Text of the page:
Transport Minister Liow Tiong Lai must explain the haste and hurry to declare and claim that the suspected wreckage found on Reunion Island is from MH370
Media Statement by DAP National Political Education Director and MP for Kluang Liew Chin Tong in Johor on 7th August 2015
Since a piece of flaperon from a plane wing was discovered on the shores of Reunion Island on 29 July, Malaysian authorities were naturally inclined to investigate speculation that the debris belonged to the missing Malaysian Airlines flight MH370.
Why did Transport Minister Liow Tiong Lai advise Prime Minister Najib Razak to make a premature and hasty announcement, which the international community has deemed “irresponsible”? Confirmation should not be given lightly about a plane that disappeared mysteriously 515 days ago which has baffled expert international investigators for the past 457 days.
Furthermore, the suspected wreckage was found 3,800 miles from the flight’s last known location and 2,300 miles away from the search area. At this time, more suspected wreckage is being found washed up on Reunion Island. This requires time to examine and to through vigorous verification process before certainty can be attained. A quick conclusion will not do justice to the next of kin of the victims.
International investigations are still ongoing to determine if the debris belongs to the ill-fated carrier. Australia and France have stopped short of confirming the link. Malaysia is the only country so far to acknowledge that the debris comes from MH370.
Scepticism and caution has greeted the announcement by Prime Minister Najib Razak yesterday where he confirmed that the debris found was indeed from MH370. In particular, relatives and friends of the 239 on board the plane were still in anguish and not all have accepted the “confirmation” by the Prime Minister. My thoughts go out to them.
Many questions that still remain unresolved as to the cause of the carrier crash.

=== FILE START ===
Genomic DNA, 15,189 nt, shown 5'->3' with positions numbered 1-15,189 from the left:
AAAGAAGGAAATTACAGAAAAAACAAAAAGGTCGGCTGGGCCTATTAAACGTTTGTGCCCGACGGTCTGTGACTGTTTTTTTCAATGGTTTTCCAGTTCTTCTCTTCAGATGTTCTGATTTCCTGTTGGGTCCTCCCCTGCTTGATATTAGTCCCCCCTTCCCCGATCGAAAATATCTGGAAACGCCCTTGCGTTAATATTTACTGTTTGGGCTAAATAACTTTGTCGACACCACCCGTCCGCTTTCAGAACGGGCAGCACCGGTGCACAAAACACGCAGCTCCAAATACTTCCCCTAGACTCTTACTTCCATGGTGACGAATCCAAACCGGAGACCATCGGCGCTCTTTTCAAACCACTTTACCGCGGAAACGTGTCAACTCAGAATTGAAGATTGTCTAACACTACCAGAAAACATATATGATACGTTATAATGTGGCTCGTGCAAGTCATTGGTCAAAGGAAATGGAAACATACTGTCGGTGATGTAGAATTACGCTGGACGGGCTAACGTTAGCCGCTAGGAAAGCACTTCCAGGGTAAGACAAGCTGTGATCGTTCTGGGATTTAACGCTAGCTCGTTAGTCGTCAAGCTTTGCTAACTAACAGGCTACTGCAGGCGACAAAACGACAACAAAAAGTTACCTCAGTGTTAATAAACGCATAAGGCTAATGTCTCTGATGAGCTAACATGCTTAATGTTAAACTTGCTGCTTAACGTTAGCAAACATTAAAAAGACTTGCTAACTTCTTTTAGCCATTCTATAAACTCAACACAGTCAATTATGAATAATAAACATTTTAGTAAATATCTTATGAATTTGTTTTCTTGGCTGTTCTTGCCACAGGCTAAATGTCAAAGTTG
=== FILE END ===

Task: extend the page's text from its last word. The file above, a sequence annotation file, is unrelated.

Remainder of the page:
Rather than rely solely on an international investigation team to find out the truth, Malaysia must commission a local independent investigation panel to look into the institutional weaknesses that led to the MH370 air tragedy, and to come up with recommendations.
The government should set up a Royal Commission of Inquiry into the incident, or at the very least, form a bipartisan Special Select Parliamentary Committee, assisted by aviation experts.
Several questions must be resolved without any delay:
Firstly, why was the Malaysian airport security authority not linked up with the Interpol database?
Secondly, why was all communication on board MH370 switched off at the material time when the plane was flying from Malaysian air command area into Vietnamese air command space?
Due to the deliberate lapse in communication, confusion occurred whereby both nations assumed that the plane had flown into or was still in the other’s air command area, when in actual fact the plane had flown westward.
Recommendations must be made to avoid a repeat of such scenario.
Thirdly, why did the Air Force allow an aircraft without a functional transponder to fly through Malaysian airspace?
In view of this error in judgment, there is an urgent need to review the air space surveillance and intercepting Standar Operating Procedures (SOP).
Fourthly, why does the Malaysian Department of Civil Aviation not have an independent air accident investigation bureau? In accordance with international aviation standards, it has become common practice for even small countries such as Singapore, Thailand and Mongolia to have already established their air accident investigation bureau.
I urge the government to table an emergency motion in parliament to debate the tragedy of MH370 in the wake of this decisive finding. The loss of MH17 triggered an emergency parliamentary session, and therefore the recent finding of debris from MH370 deserves the same treatment.
Liew Chin Tong
( Liew is also DAP Spokesperson for transport and public works)